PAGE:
1982 Lebanon War

F-15D 957 "Sky Blazer", a veteran of fighting in Lebanon with 4.5 aerial victories as well as the unique status of being the F-15D that landed safely with only one wing after a mid air crash in 1983

Prior to the 1982 Lebanon War, Syria, with the help of the Soviet Union, had built up an overlapping network of surface-to-air missiles in Lebanon's Beqaa Valley. On June 9, 1982 the Israeli Air Force carried out Operation Mole Cricket 19, crippling the Syrian air defence array. In subsequent aerial battles against the Syrian Air Force, the IAF managed to shoot down 86 Syrian aircraft without losing a single fighter plane in an air to air combat. IAF AH-1 Cobra helicopter gunships destroyed dozens of Syrian armored fighting vehicles and other ground targets, including some T-72 main battle tanks.

140 Squadron F-16B, Sardinia 2010

In 1986 an IAF F-4 Phantom, piloted by Captain Aharon Achiaz, was inadvertently damaged midair and abandoned, resulting in the capture of flight navigator then-Captain Ron Arad by the Lebanese Shi'ite militia Amal. To this day, the whereabouts of Arad has not been disclosed by his captors.

For many years after the war's official end, and throughout Israeli presence in Lebanon, IAF AH-1 Cobras continued to mount attacks on Hezbollah and PLO positions in south Lebanon.

Operation Wooden Leg

On October 1, 1985, In response to a PLO terrorist attack which murdered three Israeli civilians in Cyprus, the Israeli air force carried out Operation Wooden Leg. The strike involved the bombing of PLO Headquarters in Tunis, Tunisia, by F-15 Eagles. This was the longest combat mission ever undertaken by the IAF, a stretch of 2,300 kilometers, involving in-flight refueling by an IAF Boeing 707. As a result, PLO headquarters and barracks were either destroyed or damaged.

1990s and beyond

AH-64D Saraph

69 Squadron F-15I taking fuel from a 120 Squadron KC-707 over Tel Aviv, Independence Day 2011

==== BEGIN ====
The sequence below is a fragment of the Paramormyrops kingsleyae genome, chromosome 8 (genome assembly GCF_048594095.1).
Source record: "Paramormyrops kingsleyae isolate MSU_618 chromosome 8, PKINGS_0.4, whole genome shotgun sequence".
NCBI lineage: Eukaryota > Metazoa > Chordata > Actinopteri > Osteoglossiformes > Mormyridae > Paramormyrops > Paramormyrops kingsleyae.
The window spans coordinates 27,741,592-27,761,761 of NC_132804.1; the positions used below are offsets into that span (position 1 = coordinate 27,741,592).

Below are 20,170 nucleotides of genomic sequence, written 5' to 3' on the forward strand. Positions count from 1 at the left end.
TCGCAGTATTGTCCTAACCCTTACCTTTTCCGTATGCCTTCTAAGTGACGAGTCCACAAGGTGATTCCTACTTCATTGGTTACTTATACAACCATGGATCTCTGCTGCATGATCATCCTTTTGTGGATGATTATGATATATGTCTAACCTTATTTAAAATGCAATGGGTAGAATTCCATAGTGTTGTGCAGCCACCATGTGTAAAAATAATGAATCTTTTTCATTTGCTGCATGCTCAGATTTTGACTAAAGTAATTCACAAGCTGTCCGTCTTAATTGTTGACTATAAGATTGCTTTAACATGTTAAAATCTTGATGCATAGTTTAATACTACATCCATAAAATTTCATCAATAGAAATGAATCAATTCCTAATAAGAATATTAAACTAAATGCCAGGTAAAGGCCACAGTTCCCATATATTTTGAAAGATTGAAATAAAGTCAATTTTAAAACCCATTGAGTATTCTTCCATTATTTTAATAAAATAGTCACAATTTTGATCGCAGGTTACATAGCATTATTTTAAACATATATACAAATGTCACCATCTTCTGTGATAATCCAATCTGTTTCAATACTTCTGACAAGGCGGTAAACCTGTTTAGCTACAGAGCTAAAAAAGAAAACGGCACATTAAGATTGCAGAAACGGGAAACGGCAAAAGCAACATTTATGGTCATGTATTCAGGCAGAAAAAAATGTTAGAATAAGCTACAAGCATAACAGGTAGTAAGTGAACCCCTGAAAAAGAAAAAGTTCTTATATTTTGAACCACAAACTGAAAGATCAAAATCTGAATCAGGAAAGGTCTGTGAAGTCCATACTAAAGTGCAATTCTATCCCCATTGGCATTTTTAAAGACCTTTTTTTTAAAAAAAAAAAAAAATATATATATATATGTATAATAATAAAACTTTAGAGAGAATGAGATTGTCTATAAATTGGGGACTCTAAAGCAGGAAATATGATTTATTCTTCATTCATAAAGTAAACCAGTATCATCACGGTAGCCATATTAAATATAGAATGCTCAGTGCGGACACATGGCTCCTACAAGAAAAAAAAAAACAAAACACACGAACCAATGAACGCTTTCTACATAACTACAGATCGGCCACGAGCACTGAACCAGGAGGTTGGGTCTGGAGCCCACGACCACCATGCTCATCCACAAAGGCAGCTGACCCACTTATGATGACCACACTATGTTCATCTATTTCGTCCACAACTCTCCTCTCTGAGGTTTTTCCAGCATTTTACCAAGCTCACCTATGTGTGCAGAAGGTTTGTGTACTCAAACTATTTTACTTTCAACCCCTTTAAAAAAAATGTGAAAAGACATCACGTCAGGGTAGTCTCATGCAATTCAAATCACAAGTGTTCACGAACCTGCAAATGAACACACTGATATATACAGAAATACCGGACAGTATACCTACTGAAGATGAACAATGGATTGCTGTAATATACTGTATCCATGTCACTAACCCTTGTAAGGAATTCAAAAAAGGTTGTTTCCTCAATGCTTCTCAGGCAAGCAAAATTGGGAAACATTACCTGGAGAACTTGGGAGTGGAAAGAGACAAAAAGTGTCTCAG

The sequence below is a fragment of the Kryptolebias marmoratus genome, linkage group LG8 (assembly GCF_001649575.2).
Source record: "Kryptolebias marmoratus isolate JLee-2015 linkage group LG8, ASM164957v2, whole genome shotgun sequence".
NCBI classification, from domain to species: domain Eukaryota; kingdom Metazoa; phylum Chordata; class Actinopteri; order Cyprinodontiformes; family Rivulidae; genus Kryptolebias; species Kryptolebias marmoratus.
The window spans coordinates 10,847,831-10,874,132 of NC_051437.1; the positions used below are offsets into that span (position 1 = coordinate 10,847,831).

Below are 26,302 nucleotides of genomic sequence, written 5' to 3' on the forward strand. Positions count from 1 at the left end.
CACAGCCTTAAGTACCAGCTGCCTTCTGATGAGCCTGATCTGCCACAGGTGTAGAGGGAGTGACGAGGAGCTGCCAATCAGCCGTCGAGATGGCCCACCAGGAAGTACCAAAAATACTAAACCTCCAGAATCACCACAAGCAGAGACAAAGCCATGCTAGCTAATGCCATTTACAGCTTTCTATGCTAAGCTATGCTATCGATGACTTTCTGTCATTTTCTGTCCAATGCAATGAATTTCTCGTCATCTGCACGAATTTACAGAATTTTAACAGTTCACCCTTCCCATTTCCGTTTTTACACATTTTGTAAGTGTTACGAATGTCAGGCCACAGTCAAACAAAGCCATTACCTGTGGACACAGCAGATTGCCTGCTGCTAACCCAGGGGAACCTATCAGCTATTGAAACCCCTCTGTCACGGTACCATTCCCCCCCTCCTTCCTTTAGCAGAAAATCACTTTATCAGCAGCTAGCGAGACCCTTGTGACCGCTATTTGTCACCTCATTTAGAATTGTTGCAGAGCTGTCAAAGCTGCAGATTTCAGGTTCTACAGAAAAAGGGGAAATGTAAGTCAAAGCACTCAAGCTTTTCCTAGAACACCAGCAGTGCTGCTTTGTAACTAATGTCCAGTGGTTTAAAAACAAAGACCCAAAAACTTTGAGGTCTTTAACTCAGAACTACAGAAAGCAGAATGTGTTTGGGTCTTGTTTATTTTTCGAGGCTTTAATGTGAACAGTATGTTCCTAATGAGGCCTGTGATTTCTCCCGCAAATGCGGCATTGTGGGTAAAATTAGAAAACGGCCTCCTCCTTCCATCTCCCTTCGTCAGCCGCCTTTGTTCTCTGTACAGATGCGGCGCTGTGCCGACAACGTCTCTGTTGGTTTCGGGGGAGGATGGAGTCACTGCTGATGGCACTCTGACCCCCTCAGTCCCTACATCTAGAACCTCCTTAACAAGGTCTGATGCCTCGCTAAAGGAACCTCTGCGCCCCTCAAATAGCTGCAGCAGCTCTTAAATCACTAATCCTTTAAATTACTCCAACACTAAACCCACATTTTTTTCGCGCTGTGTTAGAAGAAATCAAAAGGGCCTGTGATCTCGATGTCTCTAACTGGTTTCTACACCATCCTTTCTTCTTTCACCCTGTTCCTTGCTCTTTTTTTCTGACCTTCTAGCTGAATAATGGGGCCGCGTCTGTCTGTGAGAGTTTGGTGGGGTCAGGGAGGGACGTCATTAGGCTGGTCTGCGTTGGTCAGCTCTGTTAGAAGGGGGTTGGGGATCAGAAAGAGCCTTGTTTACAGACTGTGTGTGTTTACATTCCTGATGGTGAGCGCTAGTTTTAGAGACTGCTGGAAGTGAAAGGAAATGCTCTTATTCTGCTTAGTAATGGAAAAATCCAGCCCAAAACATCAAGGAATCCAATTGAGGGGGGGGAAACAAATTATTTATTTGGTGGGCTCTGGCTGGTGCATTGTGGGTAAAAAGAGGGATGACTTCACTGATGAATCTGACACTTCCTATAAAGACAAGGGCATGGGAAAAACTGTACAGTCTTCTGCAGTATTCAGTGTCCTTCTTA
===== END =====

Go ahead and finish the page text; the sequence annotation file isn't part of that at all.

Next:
Many of the IAF's electronics and weapons systems are developed and built in Israel by Israel Military Industries, Israel Aerospace Industries, Elbit, and others. Since the 1990s, the IAF has upgraded most of its aircraft with advanced Israeli-made systems, improving their performances. In 1990 the IAF began receiving the AH-64 Apache helicopter gunship and started equipping its aircraft with the Rafael Python 4, Popeye, and Derby missiles.

During the first Gulf War of 1991, Israel was attacked by Iraqi Scud missiles. Israeli Air Force pilots were on constant stand-by in their cockpits throughout the conflict, ready to fly to Iraq to retaliate. Diplomatic pressure as well as denial of IFF (Identify Foe or Friend) transponder codes from the United States, however, kept the IAF grounded while Coalition air assets and Patriot missile batteries supplied by the U.S. and the Netherlands sought to deal with the Scuds.

In 1991, the IAF carried out Operation Solomon which brought Ethiopian Jews to Israel. In 1993 and 1996, the IAF participated in Operation Accountability and Operation Grapes of Wrath, respectively.

In the late 1990s, the IAF began acquiring the F-15I Ra'am (Thunder) and the F-16I Sufa (Storm), manufactured specially for Israel according to IAF requirements. The first of 102 F-16I Sufas arrived in April 2004, joining an F-16 fleet that had already been the largest outside the US Air Force. The IAF also purchased the advanced Israeli air-to-air missile Rafael Python 5, with full-sphere capability, as well as a special version of the Apache Longbow, designated AH-64DI or Saraph. In 2005 the Israeli Air Force received modified Gulfstream V jets ("Nachshon"), equipped with advanced intelligence systems made by Israel Military Industries.